For Arab cinema, 2006 has been a bumper year. Production is up, the level of coin invested by shingles is at an all-time high and most importantly, auds are flocking back to cinemas.
Even Saudi Arabia, that bastion of conservatism where cinemas are still banned, has produced its first feature film, “Keif Al Hal.” Pic shot in next-door Dubai, and it is there that one of the most positive developments in the Arab film biz emerged this year: the creation of the Dubai Intl. Film Festival’s Muhr Awards, at $325,000 the richest film prize in the Middle East.
A quick glance through the Muhr competish lineup reveals a selection filled with taboo-busting and genre-defying pics. The front-runner is arguably Rachid Bouchareb’s “Days of Glory.” The epic war pic, which recounts the story of soldiers from France’s North African colonies who helped liberate Gaul from the Nazis during WWII, has been a sensation at the French box office.
“Glory” has been seen by nearly 2 million people, grossed more than $16 million and convinced French President Jacques Chirac to raise the pensions of war vets from France’s former colonies to the same level as those of French vets. The film, Algeria’s entry for the foreign-language Oscar, has been picked up by the Weinstein Co. for Stateside release.
Elsewhere, beleaguered Lebanon has promising entries in Michel Kammoun’s “Falafel” and Ghassan Salhab’s “The Last Man.” Kammoun’s pic, about one night in the life of a Lebanese student, had its world preem at September’s Cinema Days fest in Beirut only weeks after the war between Lebanon and Israel ended.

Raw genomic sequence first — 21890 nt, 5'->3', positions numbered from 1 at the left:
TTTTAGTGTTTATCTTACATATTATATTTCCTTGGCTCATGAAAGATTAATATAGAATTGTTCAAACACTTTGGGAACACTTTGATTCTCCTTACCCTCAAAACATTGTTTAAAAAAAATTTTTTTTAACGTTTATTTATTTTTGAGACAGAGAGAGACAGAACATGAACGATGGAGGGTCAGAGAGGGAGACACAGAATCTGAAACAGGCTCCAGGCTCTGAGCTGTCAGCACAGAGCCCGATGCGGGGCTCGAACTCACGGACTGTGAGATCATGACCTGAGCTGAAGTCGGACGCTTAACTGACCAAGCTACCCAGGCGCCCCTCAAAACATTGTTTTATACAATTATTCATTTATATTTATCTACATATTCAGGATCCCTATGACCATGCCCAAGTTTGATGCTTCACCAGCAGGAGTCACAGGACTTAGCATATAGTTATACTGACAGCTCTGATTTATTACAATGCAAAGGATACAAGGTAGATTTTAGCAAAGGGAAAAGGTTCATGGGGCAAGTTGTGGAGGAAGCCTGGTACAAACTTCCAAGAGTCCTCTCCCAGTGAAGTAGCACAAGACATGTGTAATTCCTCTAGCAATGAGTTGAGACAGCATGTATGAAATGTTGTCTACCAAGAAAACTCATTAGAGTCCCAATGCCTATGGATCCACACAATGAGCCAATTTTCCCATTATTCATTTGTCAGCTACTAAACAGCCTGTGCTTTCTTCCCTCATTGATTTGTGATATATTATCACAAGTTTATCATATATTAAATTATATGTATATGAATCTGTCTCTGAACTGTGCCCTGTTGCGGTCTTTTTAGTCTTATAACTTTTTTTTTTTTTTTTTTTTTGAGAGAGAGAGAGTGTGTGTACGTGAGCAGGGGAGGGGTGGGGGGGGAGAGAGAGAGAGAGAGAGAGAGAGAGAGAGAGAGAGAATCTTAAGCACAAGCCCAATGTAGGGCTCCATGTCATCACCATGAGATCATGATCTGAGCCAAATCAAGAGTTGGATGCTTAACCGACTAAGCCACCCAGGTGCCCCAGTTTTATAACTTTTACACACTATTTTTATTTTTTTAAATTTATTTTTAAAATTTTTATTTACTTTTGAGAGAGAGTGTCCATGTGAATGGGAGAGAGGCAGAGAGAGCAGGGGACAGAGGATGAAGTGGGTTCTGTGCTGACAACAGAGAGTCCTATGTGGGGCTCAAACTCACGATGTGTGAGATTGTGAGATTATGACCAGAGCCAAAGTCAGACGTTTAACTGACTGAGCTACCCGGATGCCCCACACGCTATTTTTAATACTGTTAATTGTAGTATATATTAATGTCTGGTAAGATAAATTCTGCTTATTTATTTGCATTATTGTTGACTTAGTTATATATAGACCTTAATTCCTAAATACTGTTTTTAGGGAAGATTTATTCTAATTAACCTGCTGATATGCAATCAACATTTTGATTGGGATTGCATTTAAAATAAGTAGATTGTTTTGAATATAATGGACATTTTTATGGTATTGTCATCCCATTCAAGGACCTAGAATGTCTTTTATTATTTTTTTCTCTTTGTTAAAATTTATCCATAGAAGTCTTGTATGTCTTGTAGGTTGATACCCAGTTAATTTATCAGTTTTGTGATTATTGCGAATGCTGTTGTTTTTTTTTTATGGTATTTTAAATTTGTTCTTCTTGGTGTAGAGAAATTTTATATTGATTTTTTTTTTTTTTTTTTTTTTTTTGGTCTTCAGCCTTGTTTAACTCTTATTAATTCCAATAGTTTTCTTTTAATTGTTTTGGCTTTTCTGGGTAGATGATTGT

Salhab’s “Last Man” features the specter of war prominently, with its tale of a modern-day vampire in the Lebanese capital, set against the backdrop of escalating tensions between Hezbollah and Israel.
The rest of the Arab world is well-represented with offerings from Algeria (Djamila Sahraoui’s “Barakat!”), Egypt (Hala Khalil’s “Cut and Paste”) and Tunisia (Salma Baccar’s “Flower of Forgetfulness”).
Best of all, though, may be Moroccan helmer Faouzi Bensaidi’s “WWW, What a Wonderful World.” A dizzyingly inventive and witty take on life in modern-day Casablanca, Bensaidi’s follow-up to 2004’s award-winning “A Thousand Months” is an irresistibly wry, whisky-sour study of falling in love, its fleeting glory and eternal futility.
Docus and shorts also make a strong showing in what is set to become the Arab world’s premier annual film showcase.
Real question now for DIFF execs is what impact the Muhr Awards can have on Arab film biz in the long run.
“It’s important for Arabs, and the Gulf in particular, to have a festival that devotes itself to their cinema,” says DIFF artistic director Masoud Amralla Al Ali. “The Arab world is living through one of the most difficult periods in its history with all these wars going on. We need something to rectify and change the perception of Arabs outside.”
Ultimately, DIFF competish’s best chance to make a lasting impression on local filmmaking is within the arena of Emirati helmers. The fest has launched a short-film scriptwriting contest for UAE locals, with the winner given coin to produce his or her feature.
“We aim to acknowledge and encourage emerging UAE scriptwriters and filmmakers, paving the way for an upcoming generation of national filmmaking talent,” says Abdulhamid Al Juma, deputy director general of the Dubai Technology & Media Free Zone Authority and overall DIFF supremo.
If everything goes to plan, it might not be too long before UAE helmers themselves are vying for Dubai’s Muhr Award.